Many people get confused with the Future Log, but it’s pretty simple. This is a place to store notable things that have to get done in the future. If it’s August, and you just decided that your family is coming over for Thanksgiving… put it in your November future log. The Future Log is like a holding place for tasks that will be in your Daily Log when day hasn’t come yet.

Bullet Journal Steps

Need more structure? Here is the step-by-step guide to filling out your note journal. This is based on the official instructions in the Bullet Journal book which does a nice job in this respect.

Starting with a new notebook, or the fresh space at the back of an existing notebook. Page numbers are in bold.

  1. Create your Index (1-4)
    1. Title it “Index”
    2. Put down page numbers as you go along
  2. Make your Future Log (5-6)
    1. Divide each page into three month sections (use two horizontal lines)
    2. Label the 6 cells
    3. Add your known important to-dos, milestones, and events
    4. Add Future Log to your Index
  3. Make your first Monthly Log (9-10)
    1. 9: Put the month name at the top and write down each date vertically along the left side. Write down items from your Future Log
    2. 10: Add a list of things you want to accomplish or keep in mind this month
    3. Add this to your Index
  4. First Daily Log (11)
    1. Title it with the date and day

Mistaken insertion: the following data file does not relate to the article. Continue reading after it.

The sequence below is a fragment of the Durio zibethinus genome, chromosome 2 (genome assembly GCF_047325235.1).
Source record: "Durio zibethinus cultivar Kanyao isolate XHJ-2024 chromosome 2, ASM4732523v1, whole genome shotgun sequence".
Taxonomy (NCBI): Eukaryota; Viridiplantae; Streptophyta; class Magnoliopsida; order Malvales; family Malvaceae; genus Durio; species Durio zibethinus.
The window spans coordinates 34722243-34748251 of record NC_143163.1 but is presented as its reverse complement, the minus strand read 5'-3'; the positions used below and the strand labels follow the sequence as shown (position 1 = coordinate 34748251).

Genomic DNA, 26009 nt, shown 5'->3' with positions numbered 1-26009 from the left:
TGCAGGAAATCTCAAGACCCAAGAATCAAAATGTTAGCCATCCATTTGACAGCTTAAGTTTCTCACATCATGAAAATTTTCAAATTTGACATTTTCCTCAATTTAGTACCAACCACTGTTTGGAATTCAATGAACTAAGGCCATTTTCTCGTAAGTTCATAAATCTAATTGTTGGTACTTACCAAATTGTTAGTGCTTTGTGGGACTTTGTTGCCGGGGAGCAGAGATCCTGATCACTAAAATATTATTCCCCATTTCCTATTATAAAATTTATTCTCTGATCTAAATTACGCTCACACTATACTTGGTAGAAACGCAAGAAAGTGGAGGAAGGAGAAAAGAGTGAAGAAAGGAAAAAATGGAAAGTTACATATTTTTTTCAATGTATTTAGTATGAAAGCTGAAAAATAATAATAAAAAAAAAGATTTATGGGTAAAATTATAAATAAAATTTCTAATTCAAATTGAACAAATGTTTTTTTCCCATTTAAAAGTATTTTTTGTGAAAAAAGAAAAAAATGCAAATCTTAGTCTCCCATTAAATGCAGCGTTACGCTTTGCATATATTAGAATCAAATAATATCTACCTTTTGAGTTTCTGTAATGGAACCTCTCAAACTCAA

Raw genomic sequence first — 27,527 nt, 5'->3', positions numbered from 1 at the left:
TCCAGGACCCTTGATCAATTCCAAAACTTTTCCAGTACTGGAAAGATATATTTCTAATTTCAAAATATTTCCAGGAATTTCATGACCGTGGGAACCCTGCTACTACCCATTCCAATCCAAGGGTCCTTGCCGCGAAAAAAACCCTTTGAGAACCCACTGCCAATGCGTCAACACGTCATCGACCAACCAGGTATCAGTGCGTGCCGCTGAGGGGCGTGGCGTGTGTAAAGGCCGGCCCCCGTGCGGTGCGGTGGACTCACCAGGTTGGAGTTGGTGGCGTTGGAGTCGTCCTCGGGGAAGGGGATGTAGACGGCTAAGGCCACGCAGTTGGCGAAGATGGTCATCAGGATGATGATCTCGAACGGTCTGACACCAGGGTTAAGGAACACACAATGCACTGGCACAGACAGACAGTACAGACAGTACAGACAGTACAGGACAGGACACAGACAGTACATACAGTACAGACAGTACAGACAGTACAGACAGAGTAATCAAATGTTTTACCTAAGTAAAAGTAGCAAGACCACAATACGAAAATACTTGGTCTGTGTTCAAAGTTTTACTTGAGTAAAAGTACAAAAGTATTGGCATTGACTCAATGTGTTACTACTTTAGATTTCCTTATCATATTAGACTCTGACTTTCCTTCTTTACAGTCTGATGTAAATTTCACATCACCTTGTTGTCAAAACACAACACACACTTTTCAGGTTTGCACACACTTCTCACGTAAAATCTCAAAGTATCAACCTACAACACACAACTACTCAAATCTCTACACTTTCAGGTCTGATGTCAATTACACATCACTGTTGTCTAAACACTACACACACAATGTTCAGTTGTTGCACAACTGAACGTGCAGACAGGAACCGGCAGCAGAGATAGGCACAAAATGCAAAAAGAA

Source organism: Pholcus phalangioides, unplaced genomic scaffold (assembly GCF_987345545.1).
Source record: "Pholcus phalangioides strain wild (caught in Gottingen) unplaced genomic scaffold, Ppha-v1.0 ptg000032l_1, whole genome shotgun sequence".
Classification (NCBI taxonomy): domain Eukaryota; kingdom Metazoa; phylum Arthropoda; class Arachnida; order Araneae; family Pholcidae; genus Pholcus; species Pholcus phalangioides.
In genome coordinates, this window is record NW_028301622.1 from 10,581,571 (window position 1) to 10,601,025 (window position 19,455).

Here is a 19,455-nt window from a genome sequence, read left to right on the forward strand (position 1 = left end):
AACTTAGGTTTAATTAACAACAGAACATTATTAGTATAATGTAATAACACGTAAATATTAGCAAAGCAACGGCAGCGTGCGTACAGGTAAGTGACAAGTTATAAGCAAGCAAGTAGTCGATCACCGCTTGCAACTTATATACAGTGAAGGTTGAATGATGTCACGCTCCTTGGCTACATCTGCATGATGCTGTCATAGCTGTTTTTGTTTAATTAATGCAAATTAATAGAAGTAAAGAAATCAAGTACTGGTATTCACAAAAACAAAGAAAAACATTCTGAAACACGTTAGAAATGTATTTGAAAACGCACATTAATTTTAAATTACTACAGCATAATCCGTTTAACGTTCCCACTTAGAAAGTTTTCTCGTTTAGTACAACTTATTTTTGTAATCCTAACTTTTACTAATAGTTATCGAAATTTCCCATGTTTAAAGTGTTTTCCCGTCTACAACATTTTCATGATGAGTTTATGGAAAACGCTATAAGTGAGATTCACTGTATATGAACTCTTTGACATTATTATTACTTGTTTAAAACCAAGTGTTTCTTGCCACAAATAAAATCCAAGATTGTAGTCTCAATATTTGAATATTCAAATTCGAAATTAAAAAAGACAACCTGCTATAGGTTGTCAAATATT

2. Put down your to-dos for the day
    3. Remember to use Rapid Logging and keys
    4. Remember to have casual notes and thoughts as well
    5. Do not add to the index
  5. Second Daily Log (12)
    1. Repeat…
    2. Note: You can start on the end of your notes on page 11 if you want to use space more efficiently

Helpful Bullet Journal Hints

  • Number your pages
  • Make an index. It might seem like a lot of work, but it’ll be helpful in the future
  • Don’t forget to have fun! The journal can seem like a lot of work at times
  • Don’t index your daily logs, it’s too much clutter! Just put down a page range
  • If you want to write more, then use nest notes!
    • Have your normal headline note, but then…
      • Nest extended comments so you can get the main idea without having to read everything
  • Try to BuJo twice a day, morning and night so your memory is always fresh
  • Color coding can be super useful. Try blue for work and red for home, or something like that
  • Don’t let your journal become a big todo list. It won’t be fun or sustainable. Note life experiences, thoughts, and more.

Bullet Journal Ideas

It’s easy to feel as limited by the BuJo form as you do empowered by it. You need to make it your own and build out the “collections” in order to have places for your brain to offload as well as put down things that will be interesting enough to revisit. Like what you ask?

  • Food Log – What you’ve each and nutritional information
  • Random drawings or doodles
  • Media List – What you’ve watched and read, what you want to watch and read
  • Quotes – A place to put down quotes or other things that you’ve been pondering


Is the daily log just a to-do list?

No. The daily log might contain a to-do list and it takes the form of a bulleted list, but it’s more than just tasks. At a bare minimum the daily log contains tasks you want to do, upcoming events, and notes about your day. You can enrich the log past that if you are so inclined and shouldn’t feel limited by the basic structure.